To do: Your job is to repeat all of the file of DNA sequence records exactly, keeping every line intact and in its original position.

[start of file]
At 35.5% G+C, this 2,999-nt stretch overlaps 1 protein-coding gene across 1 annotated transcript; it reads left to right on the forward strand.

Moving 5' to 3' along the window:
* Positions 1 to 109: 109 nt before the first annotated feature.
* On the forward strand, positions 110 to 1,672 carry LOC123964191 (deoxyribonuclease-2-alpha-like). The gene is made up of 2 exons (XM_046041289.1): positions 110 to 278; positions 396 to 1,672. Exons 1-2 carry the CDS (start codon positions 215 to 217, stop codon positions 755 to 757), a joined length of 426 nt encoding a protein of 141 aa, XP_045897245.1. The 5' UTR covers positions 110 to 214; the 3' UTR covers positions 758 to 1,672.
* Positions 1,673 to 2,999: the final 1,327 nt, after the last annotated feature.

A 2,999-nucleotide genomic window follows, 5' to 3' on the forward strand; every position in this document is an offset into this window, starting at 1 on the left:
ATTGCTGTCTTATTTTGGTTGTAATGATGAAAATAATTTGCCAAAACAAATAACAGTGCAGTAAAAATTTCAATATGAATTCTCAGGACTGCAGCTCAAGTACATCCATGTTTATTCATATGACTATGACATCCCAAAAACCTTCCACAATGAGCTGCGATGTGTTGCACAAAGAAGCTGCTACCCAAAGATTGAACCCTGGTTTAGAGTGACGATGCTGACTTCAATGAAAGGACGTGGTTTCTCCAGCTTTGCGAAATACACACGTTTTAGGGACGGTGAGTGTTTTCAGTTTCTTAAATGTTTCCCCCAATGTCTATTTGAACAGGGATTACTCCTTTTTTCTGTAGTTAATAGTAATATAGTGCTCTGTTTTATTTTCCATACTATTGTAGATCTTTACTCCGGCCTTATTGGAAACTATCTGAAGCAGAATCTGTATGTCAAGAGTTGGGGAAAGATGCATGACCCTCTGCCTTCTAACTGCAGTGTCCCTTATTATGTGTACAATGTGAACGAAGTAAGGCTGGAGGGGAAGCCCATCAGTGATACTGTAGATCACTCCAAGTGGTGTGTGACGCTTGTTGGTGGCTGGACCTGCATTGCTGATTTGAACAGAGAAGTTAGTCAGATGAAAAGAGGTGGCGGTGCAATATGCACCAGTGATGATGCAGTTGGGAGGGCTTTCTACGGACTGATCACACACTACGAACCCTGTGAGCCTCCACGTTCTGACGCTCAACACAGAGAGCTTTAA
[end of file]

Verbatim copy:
At 35.5% G+C, this 2,999-nt stretch overlaps 1 protein-coding gene across 1 annotated transcript; it reads left to right on the forward strand.

Moving 5' to 3' along the window:
* Positions 1 to 109: 109 nt before the first annotated feature.
* On the forward strand, positions 110 to 1,672 carry LOC123964191 (deoxyribonuclease-2-alpha-like). The gene is made up of 2 exons (XM_046041289.1): positions 110 to 278; positions 396 to 1,672. Exons 1-2 carry the CDS (start codon positions 215 to 217, stop codon positions 755 to 757), a joined length of 426 nt encoding a protein of 141 aa, XP_045897245.1. The 5' UTR covers positions 110 to 214; the 3' UTR covers positions 758 to 1,672.
* Positions 1,673 to 2,999: the final 1,327 nt, after the last annotated feature.

A 2,999-nucleotide genomic window follows, 5' to 3' on the forward strand; every position in this document is an offset into this window, starting at 1 on the left:
ATTGCTGTCTTATTTTGGTTGTAATGATGAAAATAATTTGCCAAAACAAATAACAGTGCAGTAAAAATTTCAATATGAATTCTCAGGACTGCAGCTCAAGTACATCCATGTTTATTCATATGACTATGACATCCCAAAAACCTTCCACAATGAGCTGCGATGTGTTGCACAAAGAAGCTGCTACCCAAAGATTGAACCCTGGTTTAGAGTGACGATGCTGACTTCAATGAAAGGACGTGGTTTCTCCAGCTTTGCGAAATACACACGTTTTAGGGACGGTGAGTGTTTTCAGTTTCTTAAATGTTTCCCCCAATGTCTATTTGAACAGGGATTACTCCTTTTTTCTGTAGTTAATAGTAATATAGTGCTCTGTTTTATTTTCCATACTATTGTAGATCTTTACTCCGGCCTTATTGGAAACTATCTGAAGCAGAATCTGTATGTCAAGAGTTGGGGAAAGATGCATGACCCTCTGCCTTCTAACTGCAGTGTCCCTTATTATGTGTACAATGTGAACGAAGTAAGGCTGGAGGGGAAGCCCATCAGTGATACTGTAGATCACTCCAAGTGGTGTGTGACGCTTGTTGGTGGCTGGACCTGCATTGCTGATTTGAACAGAGAAGTTAGTCAGATGAAAAGAGGTGGCGGTGCAATATGCACCAGTGATGATGCAGTTGGGAGGGCTTTCTACGGACTGATCACACACTACGAACCCTGTGAGCCTCCACGTTCTGACGCTCAACACAGAGAGCTTTAA